And, as I shared, I was a Pastor for more than 15 years. All of this is to say: I know the Scripture, including those used to condemn homosexuality and homosexuals. I teach workshops on the subject, and have included some of my materials on this site.[5] As one of my characters in The Mind Set on the Flesh learns, it’s not as black and white as some might purport.

Life in the NOW

My cancer treatments cause intense hot flashes, so I keep one of these nearby!

My cancer treatments cause intense hot flashes, so I keep one of these nearby!

I have a wonderful partner (15+ years at the time of this writing in 2014). We live just outside of Dallas, Texas. (Our story is so special; wish I could include that here as well. You can find it here.) My kids are grown, and we have a beautiful granddaughter.

Though I’m no longer in full-time (“salaried”) ministry, I occasionally have the opportunities to speak at churches and conferences. Because of my background in the so-called “ex-gay” or reparative ministries, I continue to actively work with those who’ve been damaged by the deceptive promised and destructive practices of these groups.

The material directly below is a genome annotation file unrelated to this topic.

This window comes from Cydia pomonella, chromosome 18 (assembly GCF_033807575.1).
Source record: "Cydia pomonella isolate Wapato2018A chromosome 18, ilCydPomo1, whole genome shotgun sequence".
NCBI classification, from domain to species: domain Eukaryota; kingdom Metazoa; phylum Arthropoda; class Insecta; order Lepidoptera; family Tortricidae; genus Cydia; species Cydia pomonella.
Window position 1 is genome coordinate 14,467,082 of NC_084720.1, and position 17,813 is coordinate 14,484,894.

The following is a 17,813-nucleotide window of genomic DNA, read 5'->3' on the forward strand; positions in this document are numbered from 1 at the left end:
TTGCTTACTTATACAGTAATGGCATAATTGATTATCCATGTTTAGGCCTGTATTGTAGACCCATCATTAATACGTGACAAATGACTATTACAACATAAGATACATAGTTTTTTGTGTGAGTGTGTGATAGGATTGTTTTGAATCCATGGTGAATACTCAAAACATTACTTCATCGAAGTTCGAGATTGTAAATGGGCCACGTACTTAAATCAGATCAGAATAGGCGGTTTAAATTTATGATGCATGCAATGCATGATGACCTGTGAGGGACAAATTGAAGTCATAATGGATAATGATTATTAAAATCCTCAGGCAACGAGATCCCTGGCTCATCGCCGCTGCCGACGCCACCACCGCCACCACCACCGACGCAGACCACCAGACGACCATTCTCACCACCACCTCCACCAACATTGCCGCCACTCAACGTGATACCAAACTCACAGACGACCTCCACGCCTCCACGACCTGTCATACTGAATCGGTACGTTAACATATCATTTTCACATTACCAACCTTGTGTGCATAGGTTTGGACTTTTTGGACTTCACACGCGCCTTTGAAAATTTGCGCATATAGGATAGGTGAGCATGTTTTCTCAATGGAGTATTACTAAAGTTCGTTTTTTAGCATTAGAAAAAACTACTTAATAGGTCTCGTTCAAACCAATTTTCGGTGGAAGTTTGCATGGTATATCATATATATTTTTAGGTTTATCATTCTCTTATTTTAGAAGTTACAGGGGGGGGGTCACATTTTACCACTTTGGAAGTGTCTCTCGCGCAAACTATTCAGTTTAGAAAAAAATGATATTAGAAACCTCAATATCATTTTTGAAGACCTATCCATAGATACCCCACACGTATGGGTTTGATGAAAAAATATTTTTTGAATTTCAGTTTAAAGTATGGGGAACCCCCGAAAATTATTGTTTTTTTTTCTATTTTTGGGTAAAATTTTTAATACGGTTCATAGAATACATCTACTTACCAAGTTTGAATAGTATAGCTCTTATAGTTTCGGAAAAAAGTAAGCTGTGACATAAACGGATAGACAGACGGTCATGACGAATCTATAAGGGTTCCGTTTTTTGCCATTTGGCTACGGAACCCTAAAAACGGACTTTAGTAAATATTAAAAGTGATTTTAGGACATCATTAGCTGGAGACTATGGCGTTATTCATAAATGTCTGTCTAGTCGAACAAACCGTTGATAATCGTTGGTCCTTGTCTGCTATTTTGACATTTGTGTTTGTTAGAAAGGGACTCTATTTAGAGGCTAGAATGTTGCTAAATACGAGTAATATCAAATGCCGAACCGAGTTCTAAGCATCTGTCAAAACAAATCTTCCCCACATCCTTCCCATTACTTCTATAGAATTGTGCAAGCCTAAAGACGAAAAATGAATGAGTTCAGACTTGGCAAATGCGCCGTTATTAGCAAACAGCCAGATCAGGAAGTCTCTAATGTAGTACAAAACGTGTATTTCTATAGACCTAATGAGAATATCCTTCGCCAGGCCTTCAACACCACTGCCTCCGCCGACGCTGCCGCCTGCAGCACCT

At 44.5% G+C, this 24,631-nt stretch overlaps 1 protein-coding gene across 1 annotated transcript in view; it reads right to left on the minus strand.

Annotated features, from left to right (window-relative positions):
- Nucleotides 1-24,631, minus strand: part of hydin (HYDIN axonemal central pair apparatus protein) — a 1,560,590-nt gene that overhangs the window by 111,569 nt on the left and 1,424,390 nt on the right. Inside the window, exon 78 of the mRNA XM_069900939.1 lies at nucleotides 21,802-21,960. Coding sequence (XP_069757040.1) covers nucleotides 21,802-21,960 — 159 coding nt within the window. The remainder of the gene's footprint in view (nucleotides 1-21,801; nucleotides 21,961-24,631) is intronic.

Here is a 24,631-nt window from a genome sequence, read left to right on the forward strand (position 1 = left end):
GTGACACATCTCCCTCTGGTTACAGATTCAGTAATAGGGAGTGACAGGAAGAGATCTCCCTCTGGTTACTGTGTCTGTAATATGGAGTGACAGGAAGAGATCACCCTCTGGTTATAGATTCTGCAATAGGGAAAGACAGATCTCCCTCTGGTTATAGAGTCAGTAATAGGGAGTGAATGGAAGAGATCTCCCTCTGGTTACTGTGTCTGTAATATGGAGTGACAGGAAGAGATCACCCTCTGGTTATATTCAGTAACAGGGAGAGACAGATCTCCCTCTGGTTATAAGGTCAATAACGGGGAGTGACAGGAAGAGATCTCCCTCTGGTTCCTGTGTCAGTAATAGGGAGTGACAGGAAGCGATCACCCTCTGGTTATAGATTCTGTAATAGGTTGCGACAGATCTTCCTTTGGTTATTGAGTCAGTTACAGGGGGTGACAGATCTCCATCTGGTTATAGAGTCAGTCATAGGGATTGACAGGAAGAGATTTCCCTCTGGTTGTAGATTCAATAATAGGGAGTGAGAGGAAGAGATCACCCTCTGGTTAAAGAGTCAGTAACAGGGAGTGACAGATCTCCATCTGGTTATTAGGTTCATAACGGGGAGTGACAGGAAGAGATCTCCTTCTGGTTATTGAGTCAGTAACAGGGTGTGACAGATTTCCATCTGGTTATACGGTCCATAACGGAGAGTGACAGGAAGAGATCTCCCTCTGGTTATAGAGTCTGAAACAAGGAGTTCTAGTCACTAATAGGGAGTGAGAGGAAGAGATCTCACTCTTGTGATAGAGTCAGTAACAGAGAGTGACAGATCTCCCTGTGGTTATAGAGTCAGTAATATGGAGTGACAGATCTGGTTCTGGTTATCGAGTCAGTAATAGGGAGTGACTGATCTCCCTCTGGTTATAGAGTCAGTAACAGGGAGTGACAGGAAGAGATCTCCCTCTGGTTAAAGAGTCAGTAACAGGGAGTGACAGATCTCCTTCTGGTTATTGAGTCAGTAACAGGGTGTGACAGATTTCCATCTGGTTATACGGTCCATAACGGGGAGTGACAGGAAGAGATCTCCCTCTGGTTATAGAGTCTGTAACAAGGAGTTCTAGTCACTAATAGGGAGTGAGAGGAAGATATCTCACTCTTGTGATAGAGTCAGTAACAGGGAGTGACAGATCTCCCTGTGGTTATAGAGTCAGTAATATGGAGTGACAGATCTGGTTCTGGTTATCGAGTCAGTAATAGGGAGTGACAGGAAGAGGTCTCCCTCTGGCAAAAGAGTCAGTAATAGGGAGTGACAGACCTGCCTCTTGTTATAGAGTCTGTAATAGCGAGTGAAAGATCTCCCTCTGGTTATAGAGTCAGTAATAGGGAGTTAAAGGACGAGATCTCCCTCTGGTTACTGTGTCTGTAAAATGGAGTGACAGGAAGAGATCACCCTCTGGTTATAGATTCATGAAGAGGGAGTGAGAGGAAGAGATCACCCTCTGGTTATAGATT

In 1989, I was diagnosed with Prostate Cancer, and was successfully treated. After 12 years, we recently learned the cancer has returned. I am now on medical disability from my career in public relations and communications.

 

Today, I tend to live my life in the joy of what I’ve come to call the “three 3s.” To me, they are essential truths for the simple life of a Christian:

John 3:16 The “whosoever” of God’s invitation
Galatians 3:28 (and Colossians 3:9-14) Our equality in Christ.
I John 3:10-14 (and James 3:13-21) Love is the primary and foremost evidence of a relationship with God.

If you have any questions or comments, please contact me. I will gladly respond.